Re: :here for Links

I agree, the idea of CSS3 (in my humble opinion) is to extend it, to 
allow to do things not possible in CSS2 or without the aid of hackish 
javascript. Although :here/:local/:whatever would be a handy shorthand, 
it's really not necessary and fills up the spec with unnecessary 
pseudo-elements. Unless a better argument than desire is given, I don't 
see any reason why there should be a :here.


Ernest Cline wrote:
> On 31 Mar 2003 at 17:09, Daniel wrote:
>>This just does not work with user stylesheets...
> Considering that the paragraph you quoted dealt only with why there is no 
> need for :here from the viewpoint of author stylesheets, your reply is 
> hardly responsive, especially since the rest of my note dealt with :here 
> with respect to user stylesheets. If you would care to comment on what I 
> said about :here from the viewpoint of user stylesheets, I quote it below.
> I am willing to be convinced that :here is a good idea, but I haven't seen 
> any supporting reasons given as to why it would be.
> On 31 Mar 2003 at 9:20, Ernest wrote:
>>How about a document user, tho? The main reason I can see for being 
>>interested in :here would be as a way of indicating that a document will not 
>>have to be retreived and hence could be rendered without a new download. 
>>However in that context, a pseudoclass of :cached to indicate that status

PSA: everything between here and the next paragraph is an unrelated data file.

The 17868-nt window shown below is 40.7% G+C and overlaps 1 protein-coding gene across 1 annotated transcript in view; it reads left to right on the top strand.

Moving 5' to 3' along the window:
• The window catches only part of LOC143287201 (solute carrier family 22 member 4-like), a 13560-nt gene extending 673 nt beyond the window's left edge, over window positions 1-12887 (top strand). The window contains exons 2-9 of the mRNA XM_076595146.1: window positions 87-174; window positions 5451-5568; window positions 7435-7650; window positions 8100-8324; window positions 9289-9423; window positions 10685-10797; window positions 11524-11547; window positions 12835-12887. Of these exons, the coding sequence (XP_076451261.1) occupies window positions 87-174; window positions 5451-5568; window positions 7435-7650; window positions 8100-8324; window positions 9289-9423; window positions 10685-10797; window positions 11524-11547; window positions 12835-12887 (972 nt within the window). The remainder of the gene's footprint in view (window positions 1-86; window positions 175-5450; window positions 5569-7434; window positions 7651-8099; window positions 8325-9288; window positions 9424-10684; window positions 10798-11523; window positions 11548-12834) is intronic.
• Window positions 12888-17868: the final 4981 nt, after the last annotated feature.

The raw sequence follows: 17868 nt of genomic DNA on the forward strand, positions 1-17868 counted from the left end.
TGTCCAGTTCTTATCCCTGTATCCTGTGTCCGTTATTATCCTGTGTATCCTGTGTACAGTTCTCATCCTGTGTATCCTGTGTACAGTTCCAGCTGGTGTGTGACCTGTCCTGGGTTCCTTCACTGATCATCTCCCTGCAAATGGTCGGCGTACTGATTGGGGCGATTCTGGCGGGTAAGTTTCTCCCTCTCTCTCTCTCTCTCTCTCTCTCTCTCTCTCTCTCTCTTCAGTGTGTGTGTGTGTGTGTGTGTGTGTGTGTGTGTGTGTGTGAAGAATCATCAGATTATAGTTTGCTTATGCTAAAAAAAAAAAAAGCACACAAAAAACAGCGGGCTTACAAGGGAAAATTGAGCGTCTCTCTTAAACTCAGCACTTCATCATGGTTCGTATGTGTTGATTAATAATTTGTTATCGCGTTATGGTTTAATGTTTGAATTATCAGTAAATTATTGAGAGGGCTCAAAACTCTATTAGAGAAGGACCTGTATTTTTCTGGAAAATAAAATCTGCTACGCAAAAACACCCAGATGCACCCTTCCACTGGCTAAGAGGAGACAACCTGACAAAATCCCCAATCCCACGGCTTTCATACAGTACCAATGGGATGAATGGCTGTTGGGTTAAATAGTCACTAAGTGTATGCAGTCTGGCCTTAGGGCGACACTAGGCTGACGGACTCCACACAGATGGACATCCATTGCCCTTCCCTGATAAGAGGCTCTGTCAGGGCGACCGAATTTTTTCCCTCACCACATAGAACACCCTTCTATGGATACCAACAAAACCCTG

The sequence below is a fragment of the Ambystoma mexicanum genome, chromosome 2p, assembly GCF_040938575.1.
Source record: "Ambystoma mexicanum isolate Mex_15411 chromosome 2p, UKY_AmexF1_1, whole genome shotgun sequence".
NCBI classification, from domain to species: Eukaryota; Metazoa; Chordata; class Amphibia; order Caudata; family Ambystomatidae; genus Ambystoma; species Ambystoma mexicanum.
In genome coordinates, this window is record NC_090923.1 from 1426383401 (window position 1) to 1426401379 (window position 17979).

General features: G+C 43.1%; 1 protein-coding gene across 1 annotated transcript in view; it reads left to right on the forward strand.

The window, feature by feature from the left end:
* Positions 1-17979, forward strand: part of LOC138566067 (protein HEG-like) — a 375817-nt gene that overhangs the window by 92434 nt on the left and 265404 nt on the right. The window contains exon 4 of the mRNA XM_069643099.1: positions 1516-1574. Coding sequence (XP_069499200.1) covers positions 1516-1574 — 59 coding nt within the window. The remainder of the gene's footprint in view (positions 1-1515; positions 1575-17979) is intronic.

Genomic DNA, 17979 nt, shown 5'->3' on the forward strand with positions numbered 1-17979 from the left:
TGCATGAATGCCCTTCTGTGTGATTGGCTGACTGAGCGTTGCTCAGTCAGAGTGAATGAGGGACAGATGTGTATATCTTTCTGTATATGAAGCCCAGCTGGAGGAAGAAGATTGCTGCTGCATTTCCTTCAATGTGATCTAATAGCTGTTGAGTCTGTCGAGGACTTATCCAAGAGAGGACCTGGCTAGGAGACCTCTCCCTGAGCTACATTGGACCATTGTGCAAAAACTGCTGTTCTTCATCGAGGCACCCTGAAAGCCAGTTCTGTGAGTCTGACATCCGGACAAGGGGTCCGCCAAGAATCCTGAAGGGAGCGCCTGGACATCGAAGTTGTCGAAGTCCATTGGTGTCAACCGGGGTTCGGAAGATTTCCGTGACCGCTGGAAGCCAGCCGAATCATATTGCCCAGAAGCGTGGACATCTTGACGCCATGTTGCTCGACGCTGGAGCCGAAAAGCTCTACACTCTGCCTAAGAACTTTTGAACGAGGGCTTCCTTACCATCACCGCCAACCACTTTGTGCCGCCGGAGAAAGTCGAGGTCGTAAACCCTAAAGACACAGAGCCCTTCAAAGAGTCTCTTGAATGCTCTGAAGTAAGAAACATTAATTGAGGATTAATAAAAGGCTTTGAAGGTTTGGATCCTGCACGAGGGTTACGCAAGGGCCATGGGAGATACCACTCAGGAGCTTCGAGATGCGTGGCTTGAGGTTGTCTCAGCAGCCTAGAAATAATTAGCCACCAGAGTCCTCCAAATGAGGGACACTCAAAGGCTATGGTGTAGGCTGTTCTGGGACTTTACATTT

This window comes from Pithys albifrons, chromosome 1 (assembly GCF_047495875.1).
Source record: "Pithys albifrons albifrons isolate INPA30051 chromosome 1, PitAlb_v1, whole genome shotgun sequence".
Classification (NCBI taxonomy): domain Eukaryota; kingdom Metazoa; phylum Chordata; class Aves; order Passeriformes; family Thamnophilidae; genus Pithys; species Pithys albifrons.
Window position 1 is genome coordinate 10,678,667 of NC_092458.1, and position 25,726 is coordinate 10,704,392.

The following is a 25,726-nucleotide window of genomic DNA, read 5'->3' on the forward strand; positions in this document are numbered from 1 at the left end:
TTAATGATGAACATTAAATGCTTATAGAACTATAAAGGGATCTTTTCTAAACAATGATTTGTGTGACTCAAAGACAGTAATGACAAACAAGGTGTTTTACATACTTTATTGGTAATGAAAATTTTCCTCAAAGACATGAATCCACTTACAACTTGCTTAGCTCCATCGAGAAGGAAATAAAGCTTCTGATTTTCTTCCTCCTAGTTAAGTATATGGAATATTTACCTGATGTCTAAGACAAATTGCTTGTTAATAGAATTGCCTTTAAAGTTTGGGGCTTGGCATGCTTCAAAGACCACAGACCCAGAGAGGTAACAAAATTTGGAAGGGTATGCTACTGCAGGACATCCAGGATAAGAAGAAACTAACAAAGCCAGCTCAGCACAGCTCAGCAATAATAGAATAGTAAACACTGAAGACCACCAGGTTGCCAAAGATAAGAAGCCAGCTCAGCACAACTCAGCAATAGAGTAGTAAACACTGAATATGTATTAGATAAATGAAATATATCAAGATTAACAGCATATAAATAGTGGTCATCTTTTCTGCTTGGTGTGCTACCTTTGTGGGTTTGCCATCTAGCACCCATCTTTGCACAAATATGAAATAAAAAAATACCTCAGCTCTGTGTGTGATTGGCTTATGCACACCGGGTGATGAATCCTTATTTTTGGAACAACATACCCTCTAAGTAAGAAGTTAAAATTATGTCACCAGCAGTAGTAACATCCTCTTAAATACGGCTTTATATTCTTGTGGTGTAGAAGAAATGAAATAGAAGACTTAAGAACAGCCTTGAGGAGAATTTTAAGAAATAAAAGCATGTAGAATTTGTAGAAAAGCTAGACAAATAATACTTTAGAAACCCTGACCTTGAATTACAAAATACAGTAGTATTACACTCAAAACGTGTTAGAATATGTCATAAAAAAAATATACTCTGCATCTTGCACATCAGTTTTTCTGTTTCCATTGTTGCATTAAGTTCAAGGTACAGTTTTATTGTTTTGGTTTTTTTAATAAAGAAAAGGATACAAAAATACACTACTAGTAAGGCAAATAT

>>would be more relevant. 
>>Altho I can see the utility of a pseudo-class such as :cached, unless one can 
>>present a reason why a user might desire :here beyond because they might 
>>desire it, I will remain strongly opposed to adding :here to CSS. There are 
>>all sorts of neat things that could be added.
> Just in case the above was not clear enough, let me restate my point here.  
> I agree that for a user (who has no control over the format that the author 
> has chosen for his local URLs) [href^="#'} cannot serve as an adequate 
> substitute for the proposed :here.  However, I have not seen a reason 
> presented why a user would care about differntiating between links in the 
> current page and those that are not.  Unless someone can come up with a 
> reason other than the user might think that its a neat idea, I see this as 
> being something that would add bloat to CSS without purpose. One neat idea 
> isn't too hard to implement, but one hundred are, and the best way to avoid 
> making the standard too bloated is to say no to new features unless a 
> compelling reason is presented for them.  The one reason I could think of 
> why a user could find :here useful is better addressed by the :cached 
> pseudo-class I proposed above, as a distinction that I can see as being 
> important to the user is whether the link can be accessed offline or not.

Received on Monday, 31 March 2003 19:50:25 UTC